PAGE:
Introduction: Immigration and Federalism, 58 ANN. SURV. AM. L. 283 (2002)
Two of the most important legal trends of recent years have been the dramatic changes in the nation's immigration laws and the general devolution of decision-making authority from federal to state and local governments. ... Taking them in turn, Professor Chang rejects each of the various policy rationales offered in opposition to federal authorization of state anti-immigrant welfare discrimination. ... Professor Romero explains that there is little reason to expect that immigration policy made by the states will be any less race-based than that made and enforced by the federal government, as racism has long dominated all levels of government. Despite his resultant pessimism about the impact of devolution of welfare and immigration law enforcement on noncitizens, Professor Romero suggests that there might nevertheless be some surprising advantages in allowing states a greater role in immigration lawmaking. ... They conclude that the racial and ethnic profiling that has dominated the anti-terrorism campaign - the dragnet arrests of more than 1,200 Arab or Muslim immigrants, interviews of 5,000 men of certain ages and national origin, intentional delays of visa processing in Arab nations, mass arrests of nonimmigrant student visa violators from Arab and Muslim countries, and targeted efforts to remove persons from Middle Eastern countries with outstanding deportation orders - operates further to entrench deeply destructive stereotypes of Arabs and Muslims as disloyal and dangerous.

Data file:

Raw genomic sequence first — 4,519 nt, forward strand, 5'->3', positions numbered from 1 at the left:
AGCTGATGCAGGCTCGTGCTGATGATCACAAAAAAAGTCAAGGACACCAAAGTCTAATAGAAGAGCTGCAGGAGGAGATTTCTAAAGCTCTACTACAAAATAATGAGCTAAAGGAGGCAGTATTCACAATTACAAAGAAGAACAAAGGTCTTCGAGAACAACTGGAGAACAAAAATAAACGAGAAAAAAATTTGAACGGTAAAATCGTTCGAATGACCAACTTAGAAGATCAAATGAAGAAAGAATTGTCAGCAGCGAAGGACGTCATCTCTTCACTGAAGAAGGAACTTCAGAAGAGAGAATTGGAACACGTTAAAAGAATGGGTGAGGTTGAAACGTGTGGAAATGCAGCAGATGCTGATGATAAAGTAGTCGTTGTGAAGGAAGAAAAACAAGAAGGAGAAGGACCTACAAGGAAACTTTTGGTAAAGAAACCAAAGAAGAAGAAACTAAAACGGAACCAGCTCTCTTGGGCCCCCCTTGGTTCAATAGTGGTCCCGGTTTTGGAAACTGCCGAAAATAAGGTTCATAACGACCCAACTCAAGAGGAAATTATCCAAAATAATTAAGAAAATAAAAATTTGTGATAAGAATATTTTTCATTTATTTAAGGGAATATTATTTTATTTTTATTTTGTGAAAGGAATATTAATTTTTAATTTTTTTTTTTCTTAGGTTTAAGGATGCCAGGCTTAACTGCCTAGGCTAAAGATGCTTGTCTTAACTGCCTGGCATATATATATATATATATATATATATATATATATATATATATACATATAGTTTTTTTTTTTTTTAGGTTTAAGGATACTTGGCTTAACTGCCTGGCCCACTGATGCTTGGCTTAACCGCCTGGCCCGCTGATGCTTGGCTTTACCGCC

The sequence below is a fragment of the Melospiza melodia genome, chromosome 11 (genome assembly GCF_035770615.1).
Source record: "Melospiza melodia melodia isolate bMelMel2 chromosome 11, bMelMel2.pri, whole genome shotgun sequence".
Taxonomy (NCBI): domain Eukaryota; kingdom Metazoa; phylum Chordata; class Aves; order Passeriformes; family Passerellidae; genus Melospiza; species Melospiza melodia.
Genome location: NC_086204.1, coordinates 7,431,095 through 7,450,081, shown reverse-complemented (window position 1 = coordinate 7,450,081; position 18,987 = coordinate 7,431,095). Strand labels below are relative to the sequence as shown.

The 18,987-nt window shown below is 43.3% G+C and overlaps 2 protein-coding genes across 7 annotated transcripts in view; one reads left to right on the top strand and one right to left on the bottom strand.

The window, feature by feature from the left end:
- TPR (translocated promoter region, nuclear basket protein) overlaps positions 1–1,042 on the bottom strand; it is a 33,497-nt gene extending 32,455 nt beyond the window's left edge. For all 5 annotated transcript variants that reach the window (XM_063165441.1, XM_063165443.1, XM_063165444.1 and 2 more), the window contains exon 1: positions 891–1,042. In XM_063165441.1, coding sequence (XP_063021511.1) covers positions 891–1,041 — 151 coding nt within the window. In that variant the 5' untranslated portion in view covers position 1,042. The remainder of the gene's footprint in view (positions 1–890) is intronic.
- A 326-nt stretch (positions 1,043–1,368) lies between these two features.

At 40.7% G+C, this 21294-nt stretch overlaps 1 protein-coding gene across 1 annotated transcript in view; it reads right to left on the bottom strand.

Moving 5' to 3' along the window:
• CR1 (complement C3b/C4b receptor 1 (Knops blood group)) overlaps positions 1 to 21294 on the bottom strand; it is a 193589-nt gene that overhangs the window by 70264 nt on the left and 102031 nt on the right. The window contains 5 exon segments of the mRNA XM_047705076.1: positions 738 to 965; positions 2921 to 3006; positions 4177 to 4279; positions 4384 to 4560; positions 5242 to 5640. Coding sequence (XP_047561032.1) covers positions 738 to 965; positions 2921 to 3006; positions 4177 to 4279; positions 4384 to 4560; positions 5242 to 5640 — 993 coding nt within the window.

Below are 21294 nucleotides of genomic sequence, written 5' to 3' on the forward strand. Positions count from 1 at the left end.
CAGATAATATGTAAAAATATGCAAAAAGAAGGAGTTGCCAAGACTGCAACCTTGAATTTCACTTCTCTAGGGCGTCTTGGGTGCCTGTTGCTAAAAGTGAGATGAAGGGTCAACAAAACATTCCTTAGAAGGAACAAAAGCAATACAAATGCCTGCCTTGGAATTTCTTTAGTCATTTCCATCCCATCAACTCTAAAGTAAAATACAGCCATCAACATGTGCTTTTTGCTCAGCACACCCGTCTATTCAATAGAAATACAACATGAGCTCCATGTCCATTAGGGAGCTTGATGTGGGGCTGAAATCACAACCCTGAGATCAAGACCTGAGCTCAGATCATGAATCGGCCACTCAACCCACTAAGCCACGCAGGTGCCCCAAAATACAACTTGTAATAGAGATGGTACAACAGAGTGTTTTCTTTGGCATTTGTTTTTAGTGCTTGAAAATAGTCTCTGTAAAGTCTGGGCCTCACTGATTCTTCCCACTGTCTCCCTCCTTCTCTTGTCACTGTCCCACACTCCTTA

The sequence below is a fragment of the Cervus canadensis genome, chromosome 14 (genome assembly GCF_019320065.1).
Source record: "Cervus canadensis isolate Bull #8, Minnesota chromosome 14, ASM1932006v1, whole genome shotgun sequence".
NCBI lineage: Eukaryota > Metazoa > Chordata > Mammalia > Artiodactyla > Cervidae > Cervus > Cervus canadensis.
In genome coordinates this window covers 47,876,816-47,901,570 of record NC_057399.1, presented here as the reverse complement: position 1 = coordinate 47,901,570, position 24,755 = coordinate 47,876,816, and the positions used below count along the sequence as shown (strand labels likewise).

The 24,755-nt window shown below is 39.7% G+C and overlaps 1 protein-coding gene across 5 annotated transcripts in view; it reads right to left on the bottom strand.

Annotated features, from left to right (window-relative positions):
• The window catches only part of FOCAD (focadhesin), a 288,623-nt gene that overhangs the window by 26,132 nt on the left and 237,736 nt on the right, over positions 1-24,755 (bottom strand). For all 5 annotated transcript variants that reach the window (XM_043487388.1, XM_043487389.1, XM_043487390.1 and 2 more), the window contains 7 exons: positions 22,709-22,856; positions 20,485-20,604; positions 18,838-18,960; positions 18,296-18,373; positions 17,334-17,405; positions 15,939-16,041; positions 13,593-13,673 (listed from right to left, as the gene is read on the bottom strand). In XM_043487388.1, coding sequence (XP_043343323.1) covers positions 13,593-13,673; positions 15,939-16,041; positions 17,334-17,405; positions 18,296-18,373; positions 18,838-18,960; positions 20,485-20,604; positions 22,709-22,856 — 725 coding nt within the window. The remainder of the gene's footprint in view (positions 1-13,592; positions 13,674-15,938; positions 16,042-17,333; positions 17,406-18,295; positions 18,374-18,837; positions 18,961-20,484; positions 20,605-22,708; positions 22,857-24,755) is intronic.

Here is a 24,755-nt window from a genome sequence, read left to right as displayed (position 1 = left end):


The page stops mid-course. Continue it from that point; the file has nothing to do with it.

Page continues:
Date of Authorship for this Version
Wishnie, Michael J., "Introduction: Immigration and Federalism" (2002). Faculty Scholarship Series. Paper 932.